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MM leader: The not-so-isolated case of Pension Wise failings

Natalie Holt, journalist with Money Marketing Photo by Michael Walter/Troika

It is often very easy for organisations to hide behind the excuse that when something goes wrong, it was a one-off failure. To suggest anything else would be tantamount to admitting wrongdoing of epic and endemic proportions. Suffice to say, this is not companies’ preferred PR route.

Sometimes though, stubbornly sticking to the mantra that misconduct was “just a one-off” can backfire spectacularly. Just look at the so-called “rogue reporter” that ended up bringing down the News of the World.

When Money Marketing first reported a Citizens Advice delivery centre was using Pension Wise staff on work unrelated to pensions, we were given the “isolated incident” line. In a mere matter of weeks, another case has resurfaced.

We reveal this week that one Pension Wise employee has been dismissed from the organisation after he challenged management on the rollout of training that was not specific to pensions.

Citizens Advice says the programme was about giving guiders more rounded training. Its argument (paraphrased) is Pension Wise guiders do not have much to do right now, so should be trained on services unrelated to Pension Wise. Training was never about redeploying staff, they say, but to give employees better overall knowledge. They were not going to use this knowledge, you understand. They would simply refer consumers to the people who knew about the subjects they had just been trained on. A convoluted argument if ever there was one.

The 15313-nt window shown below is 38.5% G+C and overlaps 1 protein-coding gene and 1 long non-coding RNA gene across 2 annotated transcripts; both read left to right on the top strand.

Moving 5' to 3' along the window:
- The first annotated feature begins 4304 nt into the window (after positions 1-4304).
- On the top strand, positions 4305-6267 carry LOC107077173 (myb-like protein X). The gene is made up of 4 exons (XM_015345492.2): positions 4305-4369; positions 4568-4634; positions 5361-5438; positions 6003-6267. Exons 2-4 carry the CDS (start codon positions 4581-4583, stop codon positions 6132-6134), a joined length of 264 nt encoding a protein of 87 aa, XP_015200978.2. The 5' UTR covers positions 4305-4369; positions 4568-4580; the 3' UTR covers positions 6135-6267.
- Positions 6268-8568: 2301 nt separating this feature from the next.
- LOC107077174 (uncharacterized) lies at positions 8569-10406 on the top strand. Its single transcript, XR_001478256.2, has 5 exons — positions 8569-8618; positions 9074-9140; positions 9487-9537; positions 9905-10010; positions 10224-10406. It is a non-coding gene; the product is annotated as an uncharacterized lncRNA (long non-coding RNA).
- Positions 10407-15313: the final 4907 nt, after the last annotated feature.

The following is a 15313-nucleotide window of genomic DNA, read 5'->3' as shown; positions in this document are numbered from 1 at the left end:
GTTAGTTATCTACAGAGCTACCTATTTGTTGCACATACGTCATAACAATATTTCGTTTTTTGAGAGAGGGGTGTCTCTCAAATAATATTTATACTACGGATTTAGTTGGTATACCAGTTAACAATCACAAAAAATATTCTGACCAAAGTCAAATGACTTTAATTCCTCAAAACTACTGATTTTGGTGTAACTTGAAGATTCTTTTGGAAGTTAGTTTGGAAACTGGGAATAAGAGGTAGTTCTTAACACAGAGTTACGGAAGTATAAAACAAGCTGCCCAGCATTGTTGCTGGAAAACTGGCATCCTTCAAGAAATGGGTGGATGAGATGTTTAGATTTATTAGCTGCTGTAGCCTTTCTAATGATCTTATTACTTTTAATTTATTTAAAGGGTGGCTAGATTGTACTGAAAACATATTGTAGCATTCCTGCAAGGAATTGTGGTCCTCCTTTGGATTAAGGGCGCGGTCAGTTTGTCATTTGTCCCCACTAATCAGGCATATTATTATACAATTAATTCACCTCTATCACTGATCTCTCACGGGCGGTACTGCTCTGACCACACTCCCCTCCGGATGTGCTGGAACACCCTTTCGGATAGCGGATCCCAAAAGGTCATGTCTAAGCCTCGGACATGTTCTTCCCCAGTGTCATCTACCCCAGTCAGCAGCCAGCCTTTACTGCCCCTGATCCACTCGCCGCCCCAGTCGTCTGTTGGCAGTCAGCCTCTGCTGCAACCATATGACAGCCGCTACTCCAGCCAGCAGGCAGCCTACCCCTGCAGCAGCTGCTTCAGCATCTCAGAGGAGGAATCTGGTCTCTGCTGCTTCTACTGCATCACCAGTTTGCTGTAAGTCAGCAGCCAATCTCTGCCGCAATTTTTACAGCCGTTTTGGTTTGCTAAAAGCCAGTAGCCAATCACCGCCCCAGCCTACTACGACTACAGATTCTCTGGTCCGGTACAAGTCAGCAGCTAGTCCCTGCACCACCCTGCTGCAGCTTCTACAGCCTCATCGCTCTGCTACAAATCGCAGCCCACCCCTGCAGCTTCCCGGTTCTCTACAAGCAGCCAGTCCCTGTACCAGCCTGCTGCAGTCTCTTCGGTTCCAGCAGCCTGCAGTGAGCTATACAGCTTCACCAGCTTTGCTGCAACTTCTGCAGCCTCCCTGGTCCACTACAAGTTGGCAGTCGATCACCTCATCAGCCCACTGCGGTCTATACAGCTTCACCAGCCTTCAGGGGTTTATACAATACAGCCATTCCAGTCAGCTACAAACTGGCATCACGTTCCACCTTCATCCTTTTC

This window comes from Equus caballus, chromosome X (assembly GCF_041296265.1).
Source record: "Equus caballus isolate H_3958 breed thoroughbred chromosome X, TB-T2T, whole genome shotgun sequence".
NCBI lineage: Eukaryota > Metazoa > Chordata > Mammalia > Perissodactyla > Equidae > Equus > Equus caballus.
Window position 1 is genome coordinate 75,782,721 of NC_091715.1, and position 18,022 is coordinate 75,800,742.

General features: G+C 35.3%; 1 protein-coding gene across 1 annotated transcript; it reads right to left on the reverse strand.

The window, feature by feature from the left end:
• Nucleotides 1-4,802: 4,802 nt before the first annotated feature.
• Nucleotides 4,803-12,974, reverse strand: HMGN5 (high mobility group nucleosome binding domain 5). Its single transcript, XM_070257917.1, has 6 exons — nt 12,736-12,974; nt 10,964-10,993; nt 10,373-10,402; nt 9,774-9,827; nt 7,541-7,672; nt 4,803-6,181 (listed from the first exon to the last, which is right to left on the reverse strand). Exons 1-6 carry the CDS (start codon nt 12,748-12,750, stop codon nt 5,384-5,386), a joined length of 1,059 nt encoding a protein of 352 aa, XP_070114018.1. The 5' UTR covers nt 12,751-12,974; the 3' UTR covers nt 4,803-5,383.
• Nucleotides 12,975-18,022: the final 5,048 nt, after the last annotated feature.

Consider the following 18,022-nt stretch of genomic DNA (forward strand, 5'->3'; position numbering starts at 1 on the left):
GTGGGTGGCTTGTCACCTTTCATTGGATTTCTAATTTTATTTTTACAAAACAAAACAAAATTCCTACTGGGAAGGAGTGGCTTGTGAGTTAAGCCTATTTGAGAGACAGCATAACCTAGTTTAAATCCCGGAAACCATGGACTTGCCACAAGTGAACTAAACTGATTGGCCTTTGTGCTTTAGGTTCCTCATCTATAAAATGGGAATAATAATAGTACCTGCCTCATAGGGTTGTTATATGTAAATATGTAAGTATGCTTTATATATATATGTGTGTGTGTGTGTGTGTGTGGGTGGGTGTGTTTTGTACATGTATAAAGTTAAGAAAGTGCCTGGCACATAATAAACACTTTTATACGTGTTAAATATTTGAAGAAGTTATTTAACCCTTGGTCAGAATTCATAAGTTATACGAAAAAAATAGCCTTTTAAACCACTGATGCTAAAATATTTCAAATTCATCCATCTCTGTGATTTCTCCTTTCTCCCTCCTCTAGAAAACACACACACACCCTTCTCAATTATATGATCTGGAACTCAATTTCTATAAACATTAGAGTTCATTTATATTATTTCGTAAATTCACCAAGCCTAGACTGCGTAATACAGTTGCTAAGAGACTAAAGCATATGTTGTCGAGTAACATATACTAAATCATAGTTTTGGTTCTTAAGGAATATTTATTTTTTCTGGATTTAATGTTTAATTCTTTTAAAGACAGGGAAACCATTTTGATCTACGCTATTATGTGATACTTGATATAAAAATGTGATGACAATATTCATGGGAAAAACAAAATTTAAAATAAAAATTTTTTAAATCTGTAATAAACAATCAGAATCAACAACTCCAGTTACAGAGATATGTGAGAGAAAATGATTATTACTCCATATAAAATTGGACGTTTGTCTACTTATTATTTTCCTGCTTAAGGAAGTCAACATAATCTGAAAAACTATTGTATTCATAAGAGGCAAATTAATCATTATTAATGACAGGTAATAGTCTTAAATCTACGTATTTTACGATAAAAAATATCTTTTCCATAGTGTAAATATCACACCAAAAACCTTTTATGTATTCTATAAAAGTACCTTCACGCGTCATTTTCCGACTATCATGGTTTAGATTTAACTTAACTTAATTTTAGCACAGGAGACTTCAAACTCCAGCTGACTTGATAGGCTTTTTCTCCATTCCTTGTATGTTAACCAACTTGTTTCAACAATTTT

So why does all this matter? Firstly, it matters because of the £4.7m cost being incurred by advisers to fund Pension Wise. The funding premise behind guidance is that firms which expect to benefit are expected to pay. But what benefit is there to advisers if the activities Pension Wise staff are carrying out are more closely allied to debt, unemployment and benefits rather than pensions and advice?

Secondly, whether it is additional training or full-scale redeployment, the root cause is clear – consumers are not using Pension Wise to anything like its full capacity. What does that say about the service supposed to be underpinning pension freedoms?

Thirdy, there are questions over whether Citizens Advice – with its sprawling network of independently run charities – is the right vehicle to be delivering guidance.

I was told recently that in certain industry circles it quickly became clear following the Chancellor’s “Budget bombshell” speech that pension freedoms had been devised “on the back of a fag packet”. The role of Citizens Advice so far in pension freedoms does nothing to dismantle that perception.

Natalie Holt is editor of Money Marketing. Follow her on Twitter: @Natalie_Holt_MM 

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Comments

There are 21 comments at the moment, we would love to hear your opinion too.

  1. I have to say that I find this a very strange article. What was the training? and to suggest that having knowledge about the difficulties people face in retirement (such as Debt or impact on benefits) is a bad thing is a very blinkered approach.

    Surely having that knowledge (and knowledge of wider support available) will strengthen a service and make it more robust. Would you really prefer the staff to sit and do nothing?

    Rather than continually belittle a new service, why not look at the positives of having a more empowered generation of retirees.

    • I do not find this article strange. It is the job of government to create employment. Over the years we have seen a new service been developed called consumer protection and thus Regulation This is quite often funded by a levy on the industry. Put bluntly it is a tax on companies.
      In the case of Pension Wise the treasury has instructed the FCA to raise circa 39 million by way of the said levy.
      Which is not an insignificant amount of money.